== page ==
Australian Mobile Telecommunications Association (AMTA)
Mobile Nation 5G Launch
Parliament House, Canberra
18 October 2017, 7:30am
E & OE
Thanks very much Stuart and congratulations on your unopposed re-election. It’s terrific to see that guided democracy is alive and well at AMTA. And Chris who is just a great leader of this organisation. I love AMTA. There are a range of industry bodies, we know, across portfolios. But AMTA really is a model of bringing everyone together. So thank you Chris for all that you do.
Great to be here with some of my colleagues David Gillespie, Fletch, David Leyonhjelm also Michelle Rowland, my opposite number. And I also acknowledge James Cameron from ACMA, who is one of the most popular people in this room today. Everyone is focussed very keenly on ACMA’s work in this area. And also congratulations to John and the team from Deloitte.
We are really, really lucky in Australia. We have a fantastic mobile network. Something in the order of 99% of the population are covered by the network. And there are a couple of reasons for that. First and foremost is that Australians are very early adopters of technology, and have a voracious appetite for new ways of consuming. And we know that they are going to be on board with bells on with all the opportunities that 5G will present as well.
The other reason why we have such a great mobile network in Australia is because, unlike the fixed line voice network which was a government venture, courtesy of PMG and Telecom and unlike the NBN which we as we know is also a government venture, the mobile network has grown commercially. It’s grown organically. And with very limited government intervention.
The way our mobile network has developed really is a model for the way that communications networks should become established. So it’s always interesting, I think, to pause and reflect on that study of contrasts between our mobile network and some of the other networks which have evolved in Australia.
We are all really excited about 5G because it represents a revolutionary change compared to the incremental changes that we have seen through the other generations of mobile. We all remember fondly when we first had mobile come to Australia in the 1980’s. We were extremely excited that we could talk on the analogue network. We got excited again in the 90’s when we went to digital and we had the capacity to receive SMS’s. Even more excited again in the 2000’s when we had data and you could have SMS’s across carriers and you could reply to SMS’s. And even more excited again in late 2000’s with 4G and the increases in speed and capacity.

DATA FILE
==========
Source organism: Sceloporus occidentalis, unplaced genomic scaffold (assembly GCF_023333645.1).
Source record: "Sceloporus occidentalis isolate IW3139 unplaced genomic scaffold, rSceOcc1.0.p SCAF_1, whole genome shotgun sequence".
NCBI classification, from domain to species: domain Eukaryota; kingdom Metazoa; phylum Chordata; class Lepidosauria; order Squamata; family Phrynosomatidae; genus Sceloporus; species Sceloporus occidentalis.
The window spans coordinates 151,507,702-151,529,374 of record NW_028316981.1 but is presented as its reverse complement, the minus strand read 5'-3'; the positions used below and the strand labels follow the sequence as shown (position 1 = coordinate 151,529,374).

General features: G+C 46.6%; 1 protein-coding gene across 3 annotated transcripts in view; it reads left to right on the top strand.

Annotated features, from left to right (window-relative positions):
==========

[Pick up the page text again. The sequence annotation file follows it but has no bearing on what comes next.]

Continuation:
5G will be revolutionary because whether you are talking about data rates, productivity, latency, reliability or mobility it is all a big improvement. And the Deloitte paper is important, it is a good primer for the opportunities that there are across sectors. Particularly the greater capacity on these networks and the mass deployment of smart infrastructure that will be further underpinning and turbo charging the Internet of Things. And it is sometimes referred to as the underpinning of what could be, and what I think will be, the fourth industrial revolution. So profound is it. So that’s why last week I released our 5G directions paper. It’s why I announced we’ll have a working group that brings together government and industry.
And just a few of the highlights of the discussion paper, just to make clear what we see as the role of government. Obviously it is to make sure there’s the right spectrum available in a timely manner. Obviously there’s working in the international fora on the global standards making process. And then very importantly there is ensuring that we have a streamlined planning process for the telco’s who will be rolling out the infrastructure. So that can be done in a way that is fast and at low cost. We’re receiving feedback on our consultation paper at the moment and we will have some more to say about that in a little while.
As I started in my remarks this morning. Mobile in Australia has developed organically and commercially. It will be that case with 5G, it will be the case with the way that industry embraces the opportunity that it presents. This will be an area where industry leads the way. Industry is already leading the way in terms of some of the trials which are in place. And we know that we will have 5G trials in association with the Commonwealth Games.
This is exciting. Congratulations to AMTA again for the leadership it has shown. And congratulations to Deloitte for this important piece of work. And I look forward to working with everyone in this room to seeing 5G becoming a reality in Australia. And to enjoy collectively both the economic and the social opportunities it unlocks.